Contrary to popular belief, the victims of modern slavery are not always hidden away in secret locations. After a 126% increase in reported slavery, Crimestoppers UK has partnered with a labour abuse authority to help the public – and supply management professionals – recognise slavery taking place in their own backyard.
As procurement professionals worldwide move to stamp out modern slavery in their supply chains, the enormity of the challenge needs to be met with every available tool. Compliance with legislation, accreditation programs, policies and procedures are all very necessary, but so, too, is simply keeping your eyes and ears open when visiting suppliers on-site.
Crimestoppers and the GLAA (Gangmasters and Labour Abuse Authority) have released nine common signs that victims of modern day slavery share. These signs are intended to raise public awareness and encourage people to report their suspicions, but many are relevant for supply managers, too. Keep an eye out for these signs when visiting your first-tier suppliers, and encourage your suppliers to do the same with their suppliers, and so on.
Nine Signs to Spot
Victims of modern slavery may:
- Show signs of injury, abuse and malnourishment
- Look unkempt, often in the same clothing and have poor hygiene
- Be under the control and influence of others
- May have inappropriate clothing for the work they are performing, and/or a lack of safety equipment
- Be collected very early and/or returned late at night on a regular basis
- May be isolated from the local community and their family
- Live in cramped, dirty, overcrowded accommodation
- Have no access or control of their passport or identity documents
- Appear scared, avoid eye contact, seem untrusting
Crimestoppers’ statistics in the UK alone show a 126% increase in information received on slavery in the past six months compared to the previous six-month period. It is this general rise in slavery figures nationwide which reflects why the GLAA has recently been granted a broader remit and stronger powers to tackle labour exploitation across the economy, introducing the capacity to search and seize evidence and investigate modern slavery where it relates to labour abuse and other offences.
Emily Van der Lely, Crimestoppers Lead on Slavery, said: “It’s so awful to hear that slavery is even an issue in this day and age, but we want to reassure victims that it is an issue that is taken extremely seriously, and make it clear to perpetrators that they will be found and prosecuted.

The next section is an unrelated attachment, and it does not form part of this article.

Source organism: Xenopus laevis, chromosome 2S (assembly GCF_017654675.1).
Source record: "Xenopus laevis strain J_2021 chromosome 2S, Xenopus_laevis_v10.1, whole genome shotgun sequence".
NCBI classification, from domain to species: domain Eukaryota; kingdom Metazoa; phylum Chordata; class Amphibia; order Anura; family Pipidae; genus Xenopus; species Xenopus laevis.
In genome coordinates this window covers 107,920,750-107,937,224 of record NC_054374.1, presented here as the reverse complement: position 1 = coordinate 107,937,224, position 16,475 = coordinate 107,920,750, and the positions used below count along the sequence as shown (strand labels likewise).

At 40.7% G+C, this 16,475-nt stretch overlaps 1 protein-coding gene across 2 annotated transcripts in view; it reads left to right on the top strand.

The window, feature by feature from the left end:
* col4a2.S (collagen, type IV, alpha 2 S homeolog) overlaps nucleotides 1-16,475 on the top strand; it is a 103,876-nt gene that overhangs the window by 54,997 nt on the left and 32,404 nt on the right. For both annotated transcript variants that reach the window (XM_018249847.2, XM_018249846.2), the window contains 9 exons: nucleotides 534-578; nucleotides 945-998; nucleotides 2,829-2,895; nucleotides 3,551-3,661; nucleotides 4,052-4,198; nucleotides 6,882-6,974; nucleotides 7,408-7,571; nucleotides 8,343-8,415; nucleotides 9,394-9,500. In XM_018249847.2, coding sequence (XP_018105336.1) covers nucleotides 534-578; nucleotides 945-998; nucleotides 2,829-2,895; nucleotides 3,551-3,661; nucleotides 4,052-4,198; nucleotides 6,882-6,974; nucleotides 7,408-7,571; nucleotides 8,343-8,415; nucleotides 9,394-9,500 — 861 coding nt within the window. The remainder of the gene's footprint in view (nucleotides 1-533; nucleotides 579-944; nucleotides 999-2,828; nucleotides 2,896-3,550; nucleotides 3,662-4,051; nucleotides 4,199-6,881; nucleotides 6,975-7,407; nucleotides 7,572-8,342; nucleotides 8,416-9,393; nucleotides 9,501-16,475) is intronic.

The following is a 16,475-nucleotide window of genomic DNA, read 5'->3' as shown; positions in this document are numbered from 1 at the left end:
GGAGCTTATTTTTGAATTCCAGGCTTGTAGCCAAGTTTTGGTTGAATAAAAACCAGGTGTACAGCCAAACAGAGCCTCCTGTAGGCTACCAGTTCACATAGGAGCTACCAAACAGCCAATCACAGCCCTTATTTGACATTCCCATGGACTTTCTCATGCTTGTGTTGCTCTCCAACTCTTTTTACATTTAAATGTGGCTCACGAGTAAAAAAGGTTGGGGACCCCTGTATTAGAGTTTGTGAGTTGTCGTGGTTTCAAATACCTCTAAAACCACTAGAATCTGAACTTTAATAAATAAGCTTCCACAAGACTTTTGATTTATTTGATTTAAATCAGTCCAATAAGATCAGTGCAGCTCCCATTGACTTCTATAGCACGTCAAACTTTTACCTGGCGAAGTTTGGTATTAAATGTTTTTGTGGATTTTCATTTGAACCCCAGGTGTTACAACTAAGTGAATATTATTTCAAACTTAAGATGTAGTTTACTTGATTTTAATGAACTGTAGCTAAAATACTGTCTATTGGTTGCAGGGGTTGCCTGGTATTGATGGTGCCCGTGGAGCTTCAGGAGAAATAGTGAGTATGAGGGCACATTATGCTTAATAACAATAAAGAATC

“By launching this campaign, we will educate the public as to the signs to spot and let them know that they can take action on this horrendous crime, without compromising their anonymity.”
Paul Broadbent, Chief Executive of the GLAA, said: “The public need to understand and be aware that modern slavery is happening right now, in and around the communities they live. Exploiting someone for their labour, forcing them to work, using people as commodities – these practices are abhorrent and we need the public’s help to stamp it out..”
Common industries for modern slavery:
- Car Washes
- Nail Bars
In other news this week:
EU Data Protection Compliance: are you prepared?
- The General Data Protection Regulation (GDPR) will come into effect in the EU on May 25th, 2018. Under the new legislation, data subjects have the right have their data erased, obtain information about exactly what data is being processed, receive a copy of personal data concerning them, and fight decision that affect them that have been made on a purely algorithmic basis.
- Data science company, Dataiku, has published a white paper detailing how organisations that handle big data can start on the path towards GDPR compliance.
- The report identifies the following five critical challenges: data storage, aligning teams, accommodating data subject requests, data governance and adaptability.
Click to download the report: Five Essential Pillars of Big Data GDPR Compliance
Chinese Supply Costs to Rise
- An authoritative report from The Beijing Axis titled The China Compass has recommended that organisations recalibrate procurement from China as the country shifts to higher cost and higher value-add manufacturing.
- The report recommends organisations adapt their supply focus by shifting to tier-2 suppliers in China and tier-1 suppliers in lower-cost Asian countries.
- China is tipped to provider higher-end solutions and technology in industries where it has gained an advantage.
Social Procurement Platform a World First
- VendorPanel, an Australian Procurement technology company, has launched an online platform called ProcureForGood to drive positive social and economic change.
- Reportedly the first such platform of its kind, ProcureForGood brings together multiple verified social procurement databases onto one marketplace platform.
- The platform is the result of a collaboration between VendorPanel, Supply Nation, BuyAbility (National Disability Service) and Social Traders, and is predicted to be powerful for managing the large volume of low-value procurement (under $150k) that exists within government and corporate organisations.
Image credit: Thedreambuildersproject.com